Colorectal Cancer And The Growth Hormone/Insulin-Like Growth Factor-I Axis (pp. 65-96)
Authors: Bustin, Stephen A.; Jenkins, Paul J. (Centre for Academic Surgery, Department of Endocrinology; London )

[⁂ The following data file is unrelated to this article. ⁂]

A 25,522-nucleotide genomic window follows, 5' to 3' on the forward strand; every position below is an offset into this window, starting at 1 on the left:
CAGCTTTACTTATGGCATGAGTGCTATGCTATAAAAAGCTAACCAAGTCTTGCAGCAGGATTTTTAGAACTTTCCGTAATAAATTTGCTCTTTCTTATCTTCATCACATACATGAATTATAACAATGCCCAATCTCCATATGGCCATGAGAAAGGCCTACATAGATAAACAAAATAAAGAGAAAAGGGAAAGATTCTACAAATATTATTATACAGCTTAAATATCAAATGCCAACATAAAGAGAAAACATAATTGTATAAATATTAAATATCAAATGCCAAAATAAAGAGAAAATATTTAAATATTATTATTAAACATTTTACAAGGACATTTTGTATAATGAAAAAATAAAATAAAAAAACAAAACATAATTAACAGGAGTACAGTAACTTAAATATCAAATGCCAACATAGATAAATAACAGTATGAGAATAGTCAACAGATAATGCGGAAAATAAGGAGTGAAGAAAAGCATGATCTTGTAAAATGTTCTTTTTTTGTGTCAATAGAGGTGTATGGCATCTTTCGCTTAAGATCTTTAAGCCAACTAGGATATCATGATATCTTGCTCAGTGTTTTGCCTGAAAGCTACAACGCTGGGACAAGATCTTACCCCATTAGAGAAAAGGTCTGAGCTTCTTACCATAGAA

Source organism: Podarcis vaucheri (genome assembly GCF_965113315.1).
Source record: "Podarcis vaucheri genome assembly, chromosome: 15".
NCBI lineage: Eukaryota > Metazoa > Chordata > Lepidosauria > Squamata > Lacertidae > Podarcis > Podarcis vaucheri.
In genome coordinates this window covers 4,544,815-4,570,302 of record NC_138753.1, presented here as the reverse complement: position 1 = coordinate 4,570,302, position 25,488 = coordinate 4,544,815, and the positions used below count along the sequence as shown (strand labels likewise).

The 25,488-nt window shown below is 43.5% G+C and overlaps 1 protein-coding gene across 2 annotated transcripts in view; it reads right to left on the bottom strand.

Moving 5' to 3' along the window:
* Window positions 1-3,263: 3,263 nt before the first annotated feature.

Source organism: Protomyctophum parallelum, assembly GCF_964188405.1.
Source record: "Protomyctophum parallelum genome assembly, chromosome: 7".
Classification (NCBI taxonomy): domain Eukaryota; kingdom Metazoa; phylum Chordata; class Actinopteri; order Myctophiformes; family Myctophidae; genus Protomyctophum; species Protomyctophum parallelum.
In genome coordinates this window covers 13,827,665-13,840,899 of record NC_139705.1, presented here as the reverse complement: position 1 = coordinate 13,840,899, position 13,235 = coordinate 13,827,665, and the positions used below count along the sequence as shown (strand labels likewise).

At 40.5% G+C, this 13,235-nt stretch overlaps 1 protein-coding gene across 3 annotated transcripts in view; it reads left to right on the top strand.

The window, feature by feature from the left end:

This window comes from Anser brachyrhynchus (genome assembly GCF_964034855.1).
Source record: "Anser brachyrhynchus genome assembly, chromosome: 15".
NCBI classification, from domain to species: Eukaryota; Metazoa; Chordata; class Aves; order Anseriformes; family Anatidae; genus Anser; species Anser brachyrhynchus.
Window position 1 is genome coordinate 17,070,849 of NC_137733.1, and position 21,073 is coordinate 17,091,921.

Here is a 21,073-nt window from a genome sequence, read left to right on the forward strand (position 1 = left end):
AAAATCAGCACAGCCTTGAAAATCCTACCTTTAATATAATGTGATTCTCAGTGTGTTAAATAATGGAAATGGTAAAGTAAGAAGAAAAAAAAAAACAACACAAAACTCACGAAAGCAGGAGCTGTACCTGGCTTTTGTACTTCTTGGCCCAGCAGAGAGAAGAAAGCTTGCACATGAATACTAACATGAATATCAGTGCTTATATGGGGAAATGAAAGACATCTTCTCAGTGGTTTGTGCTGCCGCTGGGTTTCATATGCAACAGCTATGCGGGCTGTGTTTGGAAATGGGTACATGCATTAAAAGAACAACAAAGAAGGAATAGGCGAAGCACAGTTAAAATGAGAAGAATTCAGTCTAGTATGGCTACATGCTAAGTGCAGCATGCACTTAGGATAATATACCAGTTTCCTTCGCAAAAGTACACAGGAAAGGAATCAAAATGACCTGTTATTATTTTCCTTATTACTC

Abstract: Colorectal cancer risk is determined by a combination of environmental factors and genetic predisposition. Recent evidence suggests that dietary and related factors such as physical activity and body size may influence colorectal cancer risk through their effects on the serum concentration of insulin-like growth factor-I (IGF-I) and insulin-like growth factor binding protein (IGFBP)-3, two members of the growth hormone (GH)/IGF-I axis. The GH/IGF-I axis is involved in both human development as well as the maintenance of normal function and homeostasis in most cells of the body. In addition to their classical role as endocrine hormones, its members regulate a wide range of biological functions such as cell proliferation, differentiation and apoptosis through paracrine and autocrine mechanisms. This is particularly evident in its critical role as a regulator of rapidly renewing epithelial cell populations such as those found in the colon. Here its appropriate expression is responsible for the ordered migration of differentiating cells from the bottom towards the top of the colonic crypt and their eventual demise through apoptosis. During cancer development this complex network regulating tissue homeostasis breaks down, with inappropriate expression of the GH/IGF-I axis making an important contribution. The increased understanding of the molecular mechanisms and signalling pathways regulated by the GH/IGF-I axis has started to provide significant insights into the aetiology, prevention and therapy for this cancer.